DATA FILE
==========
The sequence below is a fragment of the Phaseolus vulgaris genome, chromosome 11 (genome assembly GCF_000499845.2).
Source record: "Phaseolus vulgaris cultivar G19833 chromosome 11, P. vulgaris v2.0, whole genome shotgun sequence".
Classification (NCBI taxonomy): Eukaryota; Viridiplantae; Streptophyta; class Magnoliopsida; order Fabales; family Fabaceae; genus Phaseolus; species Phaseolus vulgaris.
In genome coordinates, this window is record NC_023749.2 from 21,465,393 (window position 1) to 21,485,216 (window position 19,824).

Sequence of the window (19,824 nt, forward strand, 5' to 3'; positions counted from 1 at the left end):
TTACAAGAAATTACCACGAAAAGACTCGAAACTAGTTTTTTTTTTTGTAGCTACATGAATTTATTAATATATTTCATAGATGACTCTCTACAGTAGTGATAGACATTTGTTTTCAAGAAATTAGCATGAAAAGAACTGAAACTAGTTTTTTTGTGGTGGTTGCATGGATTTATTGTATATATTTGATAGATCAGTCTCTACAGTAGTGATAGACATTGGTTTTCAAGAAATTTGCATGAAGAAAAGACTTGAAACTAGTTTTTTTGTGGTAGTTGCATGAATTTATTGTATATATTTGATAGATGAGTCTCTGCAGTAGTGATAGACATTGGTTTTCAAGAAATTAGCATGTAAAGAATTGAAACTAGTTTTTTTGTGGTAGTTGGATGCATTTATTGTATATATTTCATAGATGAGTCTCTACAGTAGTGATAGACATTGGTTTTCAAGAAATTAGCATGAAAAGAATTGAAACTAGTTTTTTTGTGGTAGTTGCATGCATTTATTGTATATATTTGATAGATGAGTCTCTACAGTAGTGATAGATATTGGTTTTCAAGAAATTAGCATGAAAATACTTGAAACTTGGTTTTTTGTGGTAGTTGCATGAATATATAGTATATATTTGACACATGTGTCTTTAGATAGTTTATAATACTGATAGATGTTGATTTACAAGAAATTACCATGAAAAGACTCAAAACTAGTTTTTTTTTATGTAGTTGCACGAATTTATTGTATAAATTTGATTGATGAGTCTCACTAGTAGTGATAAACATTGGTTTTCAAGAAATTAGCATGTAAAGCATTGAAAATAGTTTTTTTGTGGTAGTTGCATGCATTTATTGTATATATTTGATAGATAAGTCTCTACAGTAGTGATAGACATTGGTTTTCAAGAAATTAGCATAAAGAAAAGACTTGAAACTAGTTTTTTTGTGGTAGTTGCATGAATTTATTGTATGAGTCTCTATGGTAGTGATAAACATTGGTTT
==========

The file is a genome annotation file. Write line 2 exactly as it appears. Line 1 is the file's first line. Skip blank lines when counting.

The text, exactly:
Source record: "Phaseolus vulgaris cultivar G19833 chromosome 11, P. vulgaris v2.0, whole genome shotgun sequence".